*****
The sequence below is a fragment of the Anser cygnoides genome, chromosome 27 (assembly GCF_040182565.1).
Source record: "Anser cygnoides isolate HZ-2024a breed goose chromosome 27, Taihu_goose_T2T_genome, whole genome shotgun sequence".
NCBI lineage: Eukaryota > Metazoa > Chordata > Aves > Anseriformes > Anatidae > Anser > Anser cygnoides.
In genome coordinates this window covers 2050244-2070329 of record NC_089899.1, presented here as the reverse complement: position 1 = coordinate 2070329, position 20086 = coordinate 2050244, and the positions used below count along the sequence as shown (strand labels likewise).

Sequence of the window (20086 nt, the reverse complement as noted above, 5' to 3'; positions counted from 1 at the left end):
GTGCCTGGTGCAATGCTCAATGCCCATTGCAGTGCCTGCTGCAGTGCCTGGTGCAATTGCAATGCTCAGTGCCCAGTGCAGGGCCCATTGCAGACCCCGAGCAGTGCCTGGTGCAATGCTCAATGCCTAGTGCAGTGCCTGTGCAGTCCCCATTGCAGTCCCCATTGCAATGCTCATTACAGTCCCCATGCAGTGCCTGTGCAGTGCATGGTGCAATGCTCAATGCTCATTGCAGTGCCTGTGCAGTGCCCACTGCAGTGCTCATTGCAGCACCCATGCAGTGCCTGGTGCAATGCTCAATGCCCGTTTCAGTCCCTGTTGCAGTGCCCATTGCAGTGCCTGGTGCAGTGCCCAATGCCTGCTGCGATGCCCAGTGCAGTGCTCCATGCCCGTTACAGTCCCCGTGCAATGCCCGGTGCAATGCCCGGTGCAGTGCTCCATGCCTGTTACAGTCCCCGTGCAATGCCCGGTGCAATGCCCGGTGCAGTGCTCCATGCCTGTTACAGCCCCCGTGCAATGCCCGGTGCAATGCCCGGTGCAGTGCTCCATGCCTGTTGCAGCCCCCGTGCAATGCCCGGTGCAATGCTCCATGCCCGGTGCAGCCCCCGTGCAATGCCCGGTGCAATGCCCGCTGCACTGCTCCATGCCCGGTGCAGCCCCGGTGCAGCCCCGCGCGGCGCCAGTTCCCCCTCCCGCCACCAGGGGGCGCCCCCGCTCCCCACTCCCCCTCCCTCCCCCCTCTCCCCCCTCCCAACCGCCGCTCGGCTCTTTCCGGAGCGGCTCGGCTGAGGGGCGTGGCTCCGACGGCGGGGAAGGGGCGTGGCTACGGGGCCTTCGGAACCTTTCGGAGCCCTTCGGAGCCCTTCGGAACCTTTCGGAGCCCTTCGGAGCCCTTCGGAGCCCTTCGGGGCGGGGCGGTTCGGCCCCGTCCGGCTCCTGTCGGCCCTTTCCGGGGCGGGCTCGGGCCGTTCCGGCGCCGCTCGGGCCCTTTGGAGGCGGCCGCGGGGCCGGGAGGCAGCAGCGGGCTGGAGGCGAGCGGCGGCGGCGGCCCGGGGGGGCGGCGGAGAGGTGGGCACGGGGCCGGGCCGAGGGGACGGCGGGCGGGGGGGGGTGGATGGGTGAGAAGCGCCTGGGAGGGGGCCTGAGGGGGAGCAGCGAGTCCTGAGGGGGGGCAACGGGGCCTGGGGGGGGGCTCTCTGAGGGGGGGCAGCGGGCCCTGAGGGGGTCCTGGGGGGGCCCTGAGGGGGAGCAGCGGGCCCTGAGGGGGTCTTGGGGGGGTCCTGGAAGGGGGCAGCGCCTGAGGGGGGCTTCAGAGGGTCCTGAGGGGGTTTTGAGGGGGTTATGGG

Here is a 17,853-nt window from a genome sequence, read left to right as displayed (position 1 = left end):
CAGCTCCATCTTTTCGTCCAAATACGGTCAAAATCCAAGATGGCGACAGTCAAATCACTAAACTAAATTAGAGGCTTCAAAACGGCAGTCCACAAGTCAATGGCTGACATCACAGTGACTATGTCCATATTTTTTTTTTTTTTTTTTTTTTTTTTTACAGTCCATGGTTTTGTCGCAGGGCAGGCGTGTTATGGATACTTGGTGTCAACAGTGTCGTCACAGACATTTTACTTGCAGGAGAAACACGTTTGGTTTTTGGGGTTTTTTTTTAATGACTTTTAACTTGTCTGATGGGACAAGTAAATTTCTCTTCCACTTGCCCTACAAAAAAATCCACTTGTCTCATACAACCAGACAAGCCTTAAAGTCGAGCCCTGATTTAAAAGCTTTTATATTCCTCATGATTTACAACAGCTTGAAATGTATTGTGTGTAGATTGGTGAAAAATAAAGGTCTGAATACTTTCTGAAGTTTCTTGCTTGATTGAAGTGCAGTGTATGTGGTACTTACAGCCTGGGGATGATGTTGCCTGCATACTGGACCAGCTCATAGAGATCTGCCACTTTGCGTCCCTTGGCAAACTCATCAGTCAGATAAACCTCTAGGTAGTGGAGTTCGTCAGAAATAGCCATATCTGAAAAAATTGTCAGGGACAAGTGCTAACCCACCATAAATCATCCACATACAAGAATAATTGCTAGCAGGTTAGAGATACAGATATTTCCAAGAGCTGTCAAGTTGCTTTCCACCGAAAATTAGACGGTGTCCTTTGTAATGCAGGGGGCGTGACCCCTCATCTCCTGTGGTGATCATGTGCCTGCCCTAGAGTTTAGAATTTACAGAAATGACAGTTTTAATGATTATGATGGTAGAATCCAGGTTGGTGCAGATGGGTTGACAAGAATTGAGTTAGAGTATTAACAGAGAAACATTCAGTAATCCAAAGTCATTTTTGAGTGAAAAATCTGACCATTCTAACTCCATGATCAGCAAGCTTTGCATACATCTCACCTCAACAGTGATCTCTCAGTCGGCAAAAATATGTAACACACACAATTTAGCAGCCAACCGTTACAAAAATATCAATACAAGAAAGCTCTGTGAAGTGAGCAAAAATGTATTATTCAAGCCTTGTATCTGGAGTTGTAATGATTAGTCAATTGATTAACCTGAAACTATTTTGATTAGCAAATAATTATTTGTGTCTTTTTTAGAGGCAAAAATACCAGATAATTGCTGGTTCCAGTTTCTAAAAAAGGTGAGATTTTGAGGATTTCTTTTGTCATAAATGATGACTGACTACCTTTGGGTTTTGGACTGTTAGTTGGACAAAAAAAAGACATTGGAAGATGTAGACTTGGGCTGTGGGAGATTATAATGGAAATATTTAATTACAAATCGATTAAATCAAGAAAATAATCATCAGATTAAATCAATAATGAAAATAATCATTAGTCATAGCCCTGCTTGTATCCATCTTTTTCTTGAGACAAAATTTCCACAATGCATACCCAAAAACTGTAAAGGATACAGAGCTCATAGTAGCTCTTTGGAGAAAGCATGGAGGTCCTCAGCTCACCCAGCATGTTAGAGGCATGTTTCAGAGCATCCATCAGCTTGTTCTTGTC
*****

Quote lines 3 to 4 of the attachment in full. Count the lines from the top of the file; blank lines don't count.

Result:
NCBI lineage: Eukaryota > Metazoa > Chordata > Aves > Anseriformes > Anatidae > Anser > Anser cygnoides.
In genome coordinates this window covers 2050244-2070329 of record NC_089899.1, presented here as the reverse complement: position 1 = coordinate 2070329, position 20086 = coordinate 2050244, and the positions used below count along the sequence as shown (strand labels likewise).